In today’s controversial world, kindness seems like a vague and ineffective sentiment.

It’s no secret the political climate has become increasingly hostile and divided since the 2016 presidential election. No matter where you fall on the political spectrum, even casual conversations can become heated.

That’s why we spoke to Imam Shareef and Rabbi Goldstein, two local religious leaders who hope to increase tolerance through patience, compassion, and respect.

Meet Imam Talib Shareef, President of Nation’s Mosque, Masjid Muhammad

Since retiring from the Air Force in 2010, where he served for 30 years in six military campaigns as Grand Master Sergeant, Imam Shareef has dedicated his life to advocating for peace, both locally and internationally. Imam Shareef has been the recipient of many honors and awards for his outreach efforts, including being commended by former President Barrack Obama at the White House Iftar in 2011, as well as receiving the highest Royal Medal and honor by the Kingdom of Morocco for his interfaith outreach and leadership in 2015. He also served as the first Imam to participate as a speaker at former President George H.W. Bush’s Points of Light Conference on Volunteering and Service Faith Summit.

“We don’t come here hating, that’s a learned behavior”

It’s Shareef’s belief we come into this world with love, only later do we learn to hate. “Nobody is born a criminal, nobody is born hating, but we are born with a sense of love,” he says. Bringing to mind how our first months as a child are dependent on the love and care, regardless of race or nationality.

“To hold, to be close, to have love, to be by the heart, that is the foundation of life”

Evidently, when Imam Shareef first adopted his three foster sons, they weren’t used to being told “no,” and they would throw tantrums. He describes how he and his wife would simply hold them close, and they would calm down. “When we all come here, we come here attached to a person. No one is born in a vacuum. Our survival is dependent on care, love, and concern,” he says.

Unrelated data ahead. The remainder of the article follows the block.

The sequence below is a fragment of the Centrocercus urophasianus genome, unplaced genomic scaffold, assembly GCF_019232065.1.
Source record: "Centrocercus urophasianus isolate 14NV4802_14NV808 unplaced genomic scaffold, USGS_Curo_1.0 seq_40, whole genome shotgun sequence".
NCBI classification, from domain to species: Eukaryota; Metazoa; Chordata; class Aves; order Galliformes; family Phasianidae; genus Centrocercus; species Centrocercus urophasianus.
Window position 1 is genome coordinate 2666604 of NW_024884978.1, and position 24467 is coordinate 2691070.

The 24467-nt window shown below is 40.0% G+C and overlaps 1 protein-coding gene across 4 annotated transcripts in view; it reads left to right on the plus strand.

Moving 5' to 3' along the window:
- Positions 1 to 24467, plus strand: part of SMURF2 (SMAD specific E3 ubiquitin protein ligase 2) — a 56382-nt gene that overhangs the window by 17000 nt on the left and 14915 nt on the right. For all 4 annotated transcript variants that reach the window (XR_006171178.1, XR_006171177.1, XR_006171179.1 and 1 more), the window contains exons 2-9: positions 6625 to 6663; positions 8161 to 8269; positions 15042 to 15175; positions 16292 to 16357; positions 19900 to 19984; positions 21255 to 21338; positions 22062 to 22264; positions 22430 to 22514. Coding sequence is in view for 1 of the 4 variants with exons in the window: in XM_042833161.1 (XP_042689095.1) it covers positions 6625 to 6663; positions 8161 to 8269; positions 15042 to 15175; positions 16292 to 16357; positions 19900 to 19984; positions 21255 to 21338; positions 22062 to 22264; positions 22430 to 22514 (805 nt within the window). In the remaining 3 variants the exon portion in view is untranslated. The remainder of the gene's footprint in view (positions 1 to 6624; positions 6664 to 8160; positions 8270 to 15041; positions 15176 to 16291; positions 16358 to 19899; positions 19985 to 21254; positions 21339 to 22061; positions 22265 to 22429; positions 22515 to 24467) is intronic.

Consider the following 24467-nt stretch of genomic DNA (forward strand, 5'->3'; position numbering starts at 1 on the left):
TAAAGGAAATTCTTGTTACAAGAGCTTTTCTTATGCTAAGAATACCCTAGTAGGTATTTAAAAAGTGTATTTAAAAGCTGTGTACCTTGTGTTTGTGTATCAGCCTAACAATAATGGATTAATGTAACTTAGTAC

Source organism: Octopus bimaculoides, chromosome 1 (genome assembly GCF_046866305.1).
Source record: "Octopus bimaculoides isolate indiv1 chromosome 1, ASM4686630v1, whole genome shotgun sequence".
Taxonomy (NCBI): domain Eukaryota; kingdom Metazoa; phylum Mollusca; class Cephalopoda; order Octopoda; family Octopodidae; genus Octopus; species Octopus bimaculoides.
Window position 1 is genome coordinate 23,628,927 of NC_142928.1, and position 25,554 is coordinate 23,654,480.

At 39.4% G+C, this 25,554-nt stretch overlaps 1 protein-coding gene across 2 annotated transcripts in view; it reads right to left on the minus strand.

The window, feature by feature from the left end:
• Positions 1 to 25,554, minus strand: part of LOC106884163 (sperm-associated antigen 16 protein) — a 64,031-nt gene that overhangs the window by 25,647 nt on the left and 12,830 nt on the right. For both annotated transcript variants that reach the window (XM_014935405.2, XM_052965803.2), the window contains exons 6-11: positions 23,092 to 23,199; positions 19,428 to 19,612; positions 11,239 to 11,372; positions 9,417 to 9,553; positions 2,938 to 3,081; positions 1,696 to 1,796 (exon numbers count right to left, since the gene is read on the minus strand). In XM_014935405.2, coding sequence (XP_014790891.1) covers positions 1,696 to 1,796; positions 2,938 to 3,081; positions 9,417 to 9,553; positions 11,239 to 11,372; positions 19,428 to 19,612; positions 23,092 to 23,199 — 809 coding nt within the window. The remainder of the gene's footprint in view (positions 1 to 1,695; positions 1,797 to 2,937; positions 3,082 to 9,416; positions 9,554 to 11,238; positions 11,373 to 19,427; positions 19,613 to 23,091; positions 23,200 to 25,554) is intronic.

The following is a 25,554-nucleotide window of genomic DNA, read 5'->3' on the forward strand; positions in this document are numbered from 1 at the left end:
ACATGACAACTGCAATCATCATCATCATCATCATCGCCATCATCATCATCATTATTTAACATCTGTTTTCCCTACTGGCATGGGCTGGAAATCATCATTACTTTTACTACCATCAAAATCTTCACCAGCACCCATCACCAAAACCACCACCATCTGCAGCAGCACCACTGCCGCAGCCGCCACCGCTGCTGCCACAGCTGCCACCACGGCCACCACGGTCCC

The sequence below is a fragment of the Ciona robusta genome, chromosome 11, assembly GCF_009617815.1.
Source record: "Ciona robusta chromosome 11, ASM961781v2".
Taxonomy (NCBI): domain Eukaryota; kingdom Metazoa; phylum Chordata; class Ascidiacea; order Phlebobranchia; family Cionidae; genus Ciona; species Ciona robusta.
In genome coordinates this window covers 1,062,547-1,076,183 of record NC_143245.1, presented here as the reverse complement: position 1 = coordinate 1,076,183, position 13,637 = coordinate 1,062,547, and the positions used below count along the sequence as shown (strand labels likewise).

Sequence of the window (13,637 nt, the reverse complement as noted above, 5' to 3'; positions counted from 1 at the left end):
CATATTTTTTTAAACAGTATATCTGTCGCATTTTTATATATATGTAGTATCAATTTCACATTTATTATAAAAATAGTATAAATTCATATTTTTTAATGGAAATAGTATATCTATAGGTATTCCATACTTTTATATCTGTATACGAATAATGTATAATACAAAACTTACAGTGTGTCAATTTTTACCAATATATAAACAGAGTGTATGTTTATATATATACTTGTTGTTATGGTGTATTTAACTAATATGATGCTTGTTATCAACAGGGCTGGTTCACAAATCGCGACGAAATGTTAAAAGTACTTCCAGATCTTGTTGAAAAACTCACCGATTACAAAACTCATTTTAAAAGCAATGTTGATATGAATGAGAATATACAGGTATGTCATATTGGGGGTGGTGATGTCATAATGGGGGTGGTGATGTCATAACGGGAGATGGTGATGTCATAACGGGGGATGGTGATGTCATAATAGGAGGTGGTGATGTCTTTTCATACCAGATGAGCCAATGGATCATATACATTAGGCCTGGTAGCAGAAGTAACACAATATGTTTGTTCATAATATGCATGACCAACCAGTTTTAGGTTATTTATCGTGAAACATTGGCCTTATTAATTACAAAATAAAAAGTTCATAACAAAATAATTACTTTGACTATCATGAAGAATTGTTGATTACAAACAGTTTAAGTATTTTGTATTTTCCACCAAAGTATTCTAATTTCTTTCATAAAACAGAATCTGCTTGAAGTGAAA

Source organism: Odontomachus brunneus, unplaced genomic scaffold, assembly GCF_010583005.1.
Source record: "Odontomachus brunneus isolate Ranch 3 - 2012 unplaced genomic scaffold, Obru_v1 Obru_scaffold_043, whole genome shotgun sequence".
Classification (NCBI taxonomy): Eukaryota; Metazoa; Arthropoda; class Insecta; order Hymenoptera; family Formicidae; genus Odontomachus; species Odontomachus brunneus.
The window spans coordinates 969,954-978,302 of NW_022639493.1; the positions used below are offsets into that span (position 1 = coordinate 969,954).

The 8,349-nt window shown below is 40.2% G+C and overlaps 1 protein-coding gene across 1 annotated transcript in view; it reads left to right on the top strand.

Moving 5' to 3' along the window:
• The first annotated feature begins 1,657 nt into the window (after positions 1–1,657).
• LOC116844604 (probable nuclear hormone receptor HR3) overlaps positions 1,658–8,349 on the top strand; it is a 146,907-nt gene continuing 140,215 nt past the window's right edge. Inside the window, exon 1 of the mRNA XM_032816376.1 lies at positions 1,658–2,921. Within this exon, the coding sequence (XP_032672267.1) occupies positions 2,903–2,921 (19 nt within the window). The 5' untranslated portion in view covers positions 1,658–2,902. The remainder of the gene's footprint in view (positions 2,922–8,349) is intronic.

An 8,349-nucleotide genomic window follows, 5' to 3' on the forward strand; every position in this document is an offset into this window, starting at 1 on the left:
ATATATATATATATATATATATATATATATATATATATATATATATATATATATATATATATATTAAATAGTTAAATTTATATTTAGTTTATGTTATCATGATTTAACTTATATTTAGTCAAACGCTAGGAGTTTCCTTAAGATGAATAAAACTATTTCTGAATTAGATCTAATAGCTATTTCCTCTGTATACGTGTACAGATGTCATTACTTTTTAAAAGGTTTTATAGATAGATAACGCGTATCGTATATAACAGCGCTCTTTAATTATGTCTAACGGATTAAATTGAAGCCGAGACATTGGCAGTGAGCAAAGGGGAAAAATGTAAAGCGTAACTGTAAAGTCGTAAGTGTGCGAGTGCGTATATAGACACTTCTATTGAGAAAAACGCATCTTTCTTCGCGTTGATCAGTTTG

Meet Rabbi Hannah Goldstein of Temple Sinai

Rabbi Hannah Goldstein says ordination was something she was drawn to from a young age. Though it wasn’t until her teenage years when she found she could make Judaism her own. But faith fell to the wayside as she attended high school and college. It wasn’t until she found herself studying abroad in Scotland that she truly missed the Jewish community, and applied to rabbinical school the following year. She received her Masters in Religious Education in 2011 and was ordained in 2013. She currently serves at Temple Sinai.

“Kindness means giving people the benefit of the doubt, not asking someone to earn your trust or respect, but giving it to them without qualification.”

Rabbi Goldstein says that in the Book of Genesis, humans are created in the image of God. Though, she admits, even if you don’t read the bible this can be taken to mean that everybody is unique and has their own spark. Therefore, deserving to be treated with kindness and dignity.

“Kindness is a practice. If we want to be kinder than we have to start paying attention.”

Self-awareness is key to being kind, Rabbi Goldstein explains. Sometimes we may be unkind without realizing it, and it can be easier to pin the blame on others rather than ourselves. It’s important to recognize our bad habits and work on bettering ourselves, which in turn will reflect on others.

The best way to spread kindness starts with yourself. Rabbi Goldstein retold the 19th-century tale of Rabbi Israel Salanter, who wanted to change the world, his town, and his family, but found that he could not. Because he realized, he first must change himself.


Photo via Stock Snap / Blake Bronstad